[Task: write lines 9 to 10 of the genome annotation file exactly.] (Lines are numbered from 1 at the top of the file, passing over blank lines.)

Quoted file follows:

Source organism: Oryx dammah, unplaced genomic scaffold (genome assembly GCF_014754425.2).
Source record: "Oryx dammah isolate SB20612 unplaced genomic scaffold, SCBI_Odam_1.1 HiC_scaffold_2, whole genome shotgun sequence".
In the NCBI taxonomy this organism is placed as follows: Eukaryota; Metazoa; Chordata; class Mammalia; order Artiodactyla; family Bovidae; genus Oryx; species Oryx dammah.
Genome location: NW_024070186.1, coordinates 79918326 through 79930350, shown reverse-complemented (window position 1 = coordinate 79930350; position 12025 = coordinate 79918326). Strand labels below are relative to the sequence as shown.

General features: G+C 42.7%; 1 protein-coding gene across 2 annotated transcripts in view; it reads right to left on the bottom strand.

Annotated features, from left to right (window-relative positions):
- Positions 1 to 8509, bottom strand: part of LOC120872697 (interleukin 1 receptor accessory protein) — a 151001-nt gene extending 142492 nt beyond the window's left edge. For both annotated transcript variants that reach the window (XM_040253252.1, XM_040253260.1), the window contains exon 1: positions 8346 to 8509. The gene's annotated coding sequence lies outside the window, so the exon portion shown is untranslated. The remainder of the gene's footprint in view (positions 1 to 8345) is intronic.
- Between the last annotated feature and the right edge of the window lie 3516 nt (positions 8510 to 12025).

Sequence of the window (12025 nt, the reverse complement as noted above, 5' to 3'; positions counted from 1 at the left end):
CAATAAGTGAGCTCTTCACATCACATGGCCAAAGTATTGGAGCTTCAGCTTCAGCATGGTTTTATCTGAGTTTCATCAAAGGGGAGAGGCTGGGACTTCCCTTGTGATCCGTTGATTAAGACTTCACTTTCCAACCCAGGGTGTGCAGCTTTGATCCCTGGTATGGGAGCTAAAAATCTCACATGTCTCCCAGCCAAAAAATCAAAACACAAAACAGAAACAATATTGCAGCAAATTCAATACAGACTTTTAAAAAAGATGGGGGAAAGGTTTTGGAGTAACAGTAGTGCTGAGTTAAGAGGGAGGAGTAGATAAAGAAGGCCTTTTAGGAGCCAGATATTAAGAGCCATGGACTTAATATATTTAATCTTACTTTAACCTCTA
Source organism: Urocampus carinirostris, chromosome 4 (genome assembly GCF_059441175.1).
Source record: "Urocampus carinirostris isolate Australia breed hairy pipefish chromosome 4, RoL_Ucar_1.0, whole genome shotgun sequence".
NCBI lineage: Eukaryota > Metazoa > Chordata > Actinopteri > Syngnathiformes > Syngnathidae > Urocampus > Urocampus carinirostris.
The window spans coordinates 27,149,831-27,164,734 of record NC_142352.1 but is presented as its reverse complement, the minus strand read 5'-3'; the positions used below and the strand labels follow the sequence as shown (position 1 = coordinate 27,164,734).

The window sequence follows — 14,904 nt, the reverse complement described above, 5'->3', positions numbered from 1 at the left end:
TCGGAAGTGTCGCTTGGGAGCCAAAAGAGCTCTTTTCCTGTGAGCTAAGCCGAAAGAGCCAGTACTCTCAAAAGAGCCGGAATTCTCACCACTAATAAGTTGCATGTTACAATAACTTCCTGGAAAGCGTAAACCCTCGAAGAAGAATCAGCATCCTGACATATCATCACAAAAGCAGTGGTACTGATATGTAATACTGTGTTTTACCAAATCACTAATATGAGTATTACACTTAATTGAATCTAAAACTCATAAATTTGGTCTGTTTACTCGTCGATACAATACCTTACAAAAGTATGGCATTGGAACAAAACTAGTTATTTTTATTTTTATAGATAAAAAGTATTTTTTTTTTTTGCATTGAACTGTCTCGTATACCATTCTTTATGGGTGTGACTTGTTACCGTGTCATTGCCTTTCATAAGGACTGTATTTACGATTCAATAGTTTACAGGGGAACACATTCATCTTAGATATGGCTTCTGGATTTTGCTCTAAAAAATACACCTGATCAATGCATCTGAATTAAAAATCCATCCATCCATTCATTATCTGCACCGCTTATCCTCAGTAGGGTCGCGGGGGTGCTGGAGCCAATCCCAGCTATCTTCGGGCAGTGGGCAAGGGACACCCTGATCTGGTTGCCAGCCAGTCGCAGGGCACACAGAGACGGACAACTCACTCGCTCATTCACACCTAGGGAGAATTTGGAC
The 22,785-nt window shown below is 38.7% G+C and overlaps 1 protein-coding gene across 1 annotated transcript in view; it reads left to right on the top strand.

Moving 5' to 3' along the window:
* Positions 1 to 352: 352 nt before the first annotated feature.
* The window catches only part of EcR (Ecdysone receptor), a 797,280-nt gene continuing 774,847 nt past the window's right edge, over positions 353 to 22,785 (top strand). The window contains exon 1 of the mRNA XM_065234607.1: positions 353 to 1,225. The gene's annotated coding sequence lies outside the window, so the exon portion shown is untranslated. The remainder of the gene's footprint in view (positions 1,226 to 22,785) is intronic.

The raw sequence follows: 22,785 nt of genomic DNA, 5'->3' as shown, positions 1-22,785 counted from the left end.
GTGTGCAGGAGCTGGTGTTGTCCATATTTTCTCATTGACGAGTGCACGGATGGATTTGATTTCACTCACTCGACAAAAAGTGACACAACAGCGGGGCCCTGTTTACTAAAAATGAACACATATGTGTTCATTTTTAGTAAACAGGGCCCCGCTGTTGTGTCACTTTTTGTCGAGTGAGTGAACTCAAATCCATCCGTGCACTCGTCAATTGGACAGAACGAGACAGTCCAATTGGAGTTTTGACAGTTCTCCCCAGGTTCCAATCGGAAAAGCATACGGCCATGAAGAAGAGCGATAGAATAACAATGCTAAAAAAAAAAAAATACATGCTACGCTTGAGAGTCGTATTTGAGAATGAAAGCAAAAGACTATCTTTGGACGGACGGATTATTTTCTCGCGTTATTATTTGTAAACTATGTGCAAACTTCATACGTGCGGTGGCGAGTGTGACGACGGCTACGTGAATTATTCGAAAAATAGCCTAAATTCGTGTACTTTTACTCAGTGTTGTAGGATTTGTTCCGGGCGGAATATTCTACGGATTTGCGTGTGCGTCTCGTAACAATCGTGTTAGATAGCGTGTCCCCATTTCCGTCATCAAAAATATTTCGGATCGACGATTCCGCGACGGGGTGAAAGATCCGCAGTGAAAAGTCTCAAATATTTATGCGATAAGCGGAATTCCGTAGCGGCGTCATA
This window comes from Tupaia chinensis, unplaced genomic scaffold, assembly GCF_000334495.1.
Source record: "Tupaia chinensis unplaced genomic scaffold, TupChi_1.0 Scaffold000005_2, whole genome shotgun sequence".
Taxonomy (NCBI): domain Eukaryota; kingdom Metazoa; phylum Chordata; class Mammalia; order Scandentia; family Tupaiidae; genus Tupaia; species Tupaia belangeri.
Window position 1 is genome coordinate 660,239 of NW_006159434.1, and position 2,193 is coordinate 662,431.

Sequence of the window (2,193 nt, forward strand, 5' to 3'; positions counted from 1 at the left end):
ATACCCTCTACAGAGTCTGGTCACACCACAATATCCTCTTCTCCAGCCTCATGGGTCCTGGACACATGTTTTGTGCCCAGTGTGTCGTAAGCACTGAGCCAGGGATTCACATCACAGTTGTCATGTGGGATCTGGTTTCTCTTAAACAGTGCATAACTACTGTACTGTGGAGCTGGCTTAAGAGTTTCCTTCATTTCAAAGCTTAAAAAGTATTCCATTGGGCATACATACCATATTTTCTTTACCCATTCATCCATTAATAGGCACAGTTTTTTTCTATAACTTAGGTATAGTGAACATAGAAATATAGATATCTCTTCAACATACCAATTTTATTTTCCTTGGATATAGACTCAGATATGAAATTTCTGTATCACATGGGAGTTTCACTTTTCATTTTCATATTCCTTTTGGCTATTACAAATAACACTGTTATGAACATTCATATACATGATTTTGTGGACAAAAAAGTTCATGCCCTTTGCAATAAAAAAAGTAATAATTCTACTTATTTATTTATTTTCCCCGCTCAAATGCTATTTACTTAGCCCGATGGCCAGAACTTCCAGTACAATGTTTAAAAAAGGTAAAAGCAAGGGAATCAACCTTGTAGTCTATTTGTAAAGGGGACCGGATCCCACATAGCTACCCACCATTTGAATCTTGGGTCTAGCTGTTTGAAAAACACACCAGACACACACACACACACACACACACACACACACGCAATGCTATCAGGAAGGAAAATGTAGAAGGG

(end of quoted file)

Sequence of the window (12025 nt, the reverse complement as noted above, 5' to 3'; positions counted from 1 at the left end):
CAATAAGTGAGCTCTTCACATCACATGGCCAAAGTATTGGAGCTTCAGCTTCAGCATGGTTTTATCTGAGTTTCATCAAAGGGGAGAGGCTGGGACTTCCCTTGTGATCCGTTGATTAAGACTTCACTTTCCAACCCAGGGTGTGCAGCTTTGATCCCTGGTATGGGAGCTAAAAATCTCACATGTCTCCCAGCCAAAAAATCAAAACACAAAACAGAAACAATATTGCAGCAAATTCAATACAGACTTTTAAAAAAGATGGGGGAAAGGTTTTGGAGTAACAGTAGTGCTGAGTTAAGAGGGAGGAGTAGATAAAGAAGGCCTTTTAGGAGCCAGATATTAAGAGCCATGGACTTAATATATTTAATCTTACTTTAACCTCTA